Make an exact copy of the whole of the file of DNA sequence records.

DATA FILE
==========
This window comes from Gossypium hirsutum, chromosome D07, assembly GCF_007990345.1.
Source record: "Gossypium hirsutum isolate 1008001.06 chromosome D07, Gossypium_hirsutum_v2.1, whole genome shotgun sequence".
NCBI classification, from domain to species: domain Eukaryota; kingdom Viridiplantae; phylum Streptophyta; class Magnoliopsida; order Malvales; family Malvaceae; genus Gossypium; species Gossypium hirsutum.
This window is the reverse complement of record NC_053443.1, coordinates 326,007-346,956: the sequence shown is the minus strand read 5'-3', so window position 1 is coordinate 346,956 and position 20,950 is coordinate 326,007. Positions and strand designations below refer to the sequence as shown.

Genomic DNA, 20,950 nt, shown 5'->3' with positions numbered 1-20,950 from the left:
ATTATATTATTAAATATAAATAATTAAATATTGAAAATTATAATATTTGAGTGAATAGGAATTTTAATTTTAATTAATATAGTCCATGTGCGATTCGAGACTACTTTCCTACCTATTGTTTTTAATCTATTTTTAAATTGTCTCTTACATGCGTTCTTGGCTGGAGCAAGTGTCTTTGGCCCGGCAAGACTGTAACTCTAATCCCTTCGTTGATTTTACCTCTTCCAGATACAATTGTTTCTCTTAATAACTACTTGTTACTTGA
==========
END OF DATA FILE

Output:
This window comes from Gossypium hirsutum, chromosome D07, assembly GCF_007990345.1.
Source record: "Gossypium hirsutum isolate 1008001.06 chromosome D07, Gossypium_hirsutum_v2.1, whole genome shotgun sequence".
NCBI classification, from domain to species: domain Eukaryota; kingdom Viridiplantae; phylum Streptophyta; class Magnoliopsida; order Malvales; family Malvaceae; genus Gossypium; species Gossypium hirsutum.
This window is the reverse complement of record NC_053443.1, coordinates 326,007-346,956: the sequence shown is the minus strand read 5'-3', so window position 1 is coordinate 346,956 and position 20,950 is coordinate 326,007. Positions and strand designations below refer to the sequence as shown.

Genomic DNA, 20,950 nt, shown 5'->3' with positions numbered 1-20,950 from the left:
ATTATATTATTAAATATAAATAATTAAATATTGAAAATTATAATATTTGAGTGAATAGGAATTTTAATTTTAATTAATATAGTCCATGTGCGATTCGAGACTACTTTCCTACCTATTGTTTTTAATCTATTTTTAAATTGTCTCTTACATGCGTTCTTGGCTGGAGCAAGTGTCTTTGGCCCGGCAAGACTGTAACTCTAATCCCTTCGTTGATTTTACCTCTTCCAGATACAATTGTTTCTCTTAATAACTACTTGTTACTTGA